As you are likely aware, every piece of ground support equipment is important for the smooth operation of an airport. But there are potentially no pieces of equipment that are more important than the aircraft tug. Without working tugs, airports would literally be at a standstill. Properly maintaining your tugs is vital to your ground support operations. The four key maintenance categories for tugs are towbar checks, fluid and engine checks, wheel and brake checks, and operating system checks.
Towbar Tug-Specific Maintenance
Tugs that rely on towbars should regularly have their towbars inspected and maintained. If the towbar you need for a specific aircraft is damaged, the rest of the tug is not going to be much help. During these inspections, our technicians check for missing, loose, or broken pins and bolts. If any of these are found, we are able to replace them on-site. Next, we check the towbar for bends, dents, and scratches. Bends and dents can compromise the strength of the bar while scratches in the paint can allow rust to begin forming. Finally, we check that the towbar is secure when attached to both the tug and aircraft. A loose connection could come undone during the towing process.
Fluid and Engine Checks
Fluid level checks are among the most common and basic maintenance tasks performed on tugs or any other ground support equipment. The five major fluids that need to be checked are engine oil, transmission fluid, brake fluid, power steering fluid, and coolant fluid. While checking fluid levels, we also test the viscosity, wear, and contamination of the fluids. Over time, these fluids will break down and become less effective at their respective jobs. During this time, hoses and tanks are checked for leaks, and filters are checked and replaced if necessary.
With the fluid checks complete, it is then time to check the engine. This involves doing a test startup and allowing it to run for a short period of time to make sure everything works properly. Engine issues are always a bad sign, but it is better to catch them during one of these tests than for the engine to fail while the tug is in use.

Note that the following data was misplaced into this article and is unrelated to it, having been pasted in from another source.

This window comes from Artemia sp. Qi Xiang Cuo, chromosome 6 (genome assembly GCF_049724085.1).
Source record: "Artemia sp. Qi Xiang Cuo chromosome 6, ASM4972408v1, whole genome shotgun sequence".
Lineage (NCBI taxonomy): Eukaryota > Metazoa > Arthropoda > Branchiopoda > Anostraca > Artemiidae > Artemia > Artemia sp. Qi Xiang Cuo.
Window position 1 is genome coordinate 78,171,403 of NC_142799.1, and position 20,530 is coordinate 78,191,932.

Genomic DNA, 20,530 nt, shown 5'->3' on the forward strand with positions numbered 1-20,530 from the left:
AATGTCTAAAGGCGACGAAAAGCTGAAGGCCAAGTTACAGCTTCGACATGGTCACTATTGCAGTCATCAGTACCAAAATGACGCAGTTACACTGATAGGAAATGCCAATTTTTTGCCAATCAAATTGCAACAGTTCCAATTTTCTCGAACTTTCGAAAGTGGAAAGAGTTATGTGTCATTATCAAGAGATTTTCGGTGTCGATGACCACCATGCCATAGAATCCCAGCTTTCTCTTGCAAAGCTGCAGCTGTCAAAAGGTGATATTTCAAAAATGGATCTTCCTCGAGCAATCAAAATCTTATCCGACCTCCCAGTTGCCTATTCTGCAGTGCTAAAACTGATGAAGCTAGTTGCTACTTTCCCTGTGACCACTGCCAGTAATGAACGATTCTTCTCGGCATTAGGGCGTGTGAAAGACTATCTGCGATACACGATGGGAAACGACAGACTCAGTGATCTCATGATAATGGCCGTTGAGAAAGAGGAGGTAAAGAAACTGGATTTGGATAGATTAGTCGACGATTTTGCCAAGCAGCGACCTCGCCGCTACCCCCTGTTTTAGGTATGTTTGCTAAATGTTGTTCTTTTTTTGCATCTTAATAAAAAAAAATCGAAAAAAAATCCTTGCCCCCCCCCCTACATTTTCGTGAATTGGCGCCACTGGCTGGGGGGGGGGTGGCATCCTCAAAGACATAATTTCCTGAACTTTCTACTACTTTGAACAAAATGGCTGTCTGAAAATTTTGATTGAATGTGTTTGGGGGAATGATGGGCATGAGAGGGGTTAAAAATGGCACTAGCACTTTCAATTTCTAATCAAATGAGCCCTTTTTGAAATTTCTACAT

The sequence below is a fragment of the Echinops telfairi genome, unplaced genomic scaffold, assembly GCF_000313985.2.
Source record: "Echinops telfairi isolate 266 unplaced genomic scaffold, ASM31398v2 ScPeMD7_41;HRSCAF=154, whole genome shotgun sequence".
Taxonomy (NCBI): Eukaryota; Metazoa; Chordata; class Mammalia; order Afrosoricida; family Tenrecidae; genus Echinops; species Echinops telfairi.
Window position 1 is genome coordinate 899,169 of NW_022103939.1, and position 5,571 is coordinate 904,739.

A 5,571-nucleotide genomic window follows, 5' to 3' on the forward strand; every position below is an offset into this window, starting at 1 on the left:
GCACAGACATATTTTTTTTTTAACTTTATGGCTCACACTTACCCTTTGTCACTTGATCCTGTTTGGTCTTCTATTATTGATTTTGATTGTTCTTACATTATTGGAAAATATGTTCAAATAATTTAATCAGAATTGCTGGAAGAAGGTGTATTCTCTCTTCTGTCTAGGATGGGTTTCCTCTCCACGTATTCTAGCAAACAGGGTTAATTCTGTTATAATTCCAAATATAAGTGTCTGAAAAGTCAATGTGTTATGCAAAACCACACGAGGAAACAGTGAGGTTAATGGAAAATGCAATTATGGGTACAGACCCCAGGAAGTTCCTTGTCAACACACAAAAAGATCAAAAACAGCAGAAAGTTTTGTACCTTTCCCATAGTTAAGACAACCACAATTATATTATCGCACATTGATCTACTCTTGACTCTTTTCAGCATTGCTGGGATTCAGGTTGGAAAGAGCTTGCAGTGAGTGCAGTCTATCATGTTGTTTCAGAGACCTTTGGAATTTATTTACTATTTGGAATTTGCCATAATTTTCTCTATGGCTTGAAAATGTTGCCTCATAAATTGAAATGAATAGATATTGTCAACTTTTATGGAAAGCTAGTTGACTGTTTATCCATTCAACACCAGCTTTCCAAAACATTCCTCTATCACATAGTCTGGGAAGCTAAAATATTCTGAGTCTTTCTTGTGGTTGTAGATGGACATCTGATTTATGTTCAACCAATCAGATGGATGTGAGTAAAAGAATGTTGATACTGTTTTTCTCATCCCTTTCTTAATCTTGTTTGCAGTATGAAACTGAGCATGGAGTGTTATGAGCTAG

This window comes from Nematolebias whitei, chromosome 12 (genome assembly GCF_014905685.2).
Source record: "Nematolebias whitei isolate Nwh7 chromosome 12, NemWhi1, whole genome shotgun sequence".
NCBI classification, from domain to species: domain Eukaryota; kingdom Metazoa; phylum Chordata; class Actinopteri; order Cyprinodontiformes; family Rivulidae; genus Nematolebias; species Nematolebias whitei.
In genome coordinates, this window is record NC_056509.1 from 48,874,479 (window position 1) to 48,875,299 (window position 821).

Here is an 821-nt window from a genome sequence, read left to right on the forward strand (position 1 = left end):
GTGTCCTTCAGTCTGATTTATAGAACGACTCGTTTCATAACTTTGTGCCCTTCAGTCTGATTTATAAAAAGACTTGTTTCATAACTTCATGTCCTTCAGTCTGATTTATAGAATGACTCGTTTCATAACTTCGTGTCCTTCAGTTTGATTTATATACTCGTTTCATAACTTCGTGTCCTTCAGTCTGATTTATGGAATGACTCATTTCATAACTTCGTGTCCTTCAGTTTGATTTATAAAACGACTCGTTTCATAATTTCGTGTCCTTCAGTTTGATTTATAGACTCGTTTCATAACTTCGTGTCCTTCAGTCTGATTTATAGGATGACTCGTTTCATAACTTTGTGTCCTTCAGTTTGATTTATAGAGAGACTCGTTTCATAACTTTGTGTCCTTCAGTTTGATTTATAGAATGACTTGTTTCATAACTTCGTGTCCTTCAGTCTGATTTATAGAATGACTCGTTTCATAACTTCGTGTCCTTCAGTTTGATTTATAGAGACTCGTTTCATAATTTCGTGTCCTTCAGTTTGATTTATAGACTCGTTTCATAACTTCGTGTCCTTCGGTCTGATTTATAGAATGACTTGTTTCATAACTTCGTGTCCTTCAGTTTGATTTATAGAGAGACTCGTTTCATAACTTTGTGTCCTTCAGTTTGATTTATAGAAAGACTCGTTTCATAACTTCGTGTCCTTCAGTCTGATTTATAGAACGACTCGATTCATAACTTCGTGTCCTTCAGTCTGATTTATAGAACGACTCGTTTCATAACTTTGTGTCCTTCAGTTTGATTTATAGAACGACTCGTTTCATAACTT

Wheel and Brake Checks
The wheels and brakes of your aircraft tugs are far more important than you probably realize. For wheels, ensuring that the tires are properly inflated and that the wheels are undamaged is vital for the proper operation of the tug. When using a towbar tug, the grip of the tires on the pavement is what gives the tug the traction it needs to move heavy aircraft. If the tire pressures are not correct, the tug may not have the traction it needs, or the tire may suffer from higher levels of wear. Towbarless tugs gain their traction from the weight of the aircraft they are carrying. However, this also means that the tug’s wheels need to be able to support a portion of the aircraft’s weight. Any damage to the wheels can compromise this function of the tug and make it inoperable.
Just as the wheels on your tugs are needed to move the weight of the tugs and planes, the brakes need to be able to stop that movement. The heavier the tug and aircraft, the more momentum that needs to be stopped and therefore the more strain that is put on the brakes. Not much is worse than a tug that is towing an expensive aircraft being unable to stop when it needs to. Regular brake maintenance includes checking the wear of the brake pads and checking the brake discs for cracks and other signs of impending failure. If any issues are spotted, the brakes should be replaced.
Ensuring the System is Operational
The final part of tug maintenance involves checking that the operating system of the machinery is working properly. Gauges, such as the fuel gauge, are tested for accuracy as part of this system check. Next, all of the safety features are tested. This includes headlights, warning lights, horns, backup sounds, etc. And finally, the cab climate controls are tested for enclosed, manned tugs. Windshield wipers, heaters, air conditioners or fans, and any other parts of the system that help the operator function in various climates are included here.
There is a lot that goes into properly maintaining aircraft tugs. For towbar tugs, the towbar will need to be inspected for missing or broken bolts as well as damage to the bar itself. Manned tugs of every variety will need their fluids and engine, wheels and brakes, and operating systems checked as well. Ensuring that the fluid flowing through the system is clean is important for preventing costly engine damage. The wheels and brakes must be in good condition in order to move and stop the heavy tug and aircraft. And the operating system is necessary for combatting the climate and maintaining a safe work environment.
Are your aircraft tugs or other ground support equipment in need of maintenance or repairs? At FlyTek GSE, our technicians have extensive experience with many of the major brands, including Eagle Tugs, TowFLEXX, FoxCart, and more. Contact us today to learn more about how a preventative maintenance regimen can keep your equipment operating at peak capacity for longer.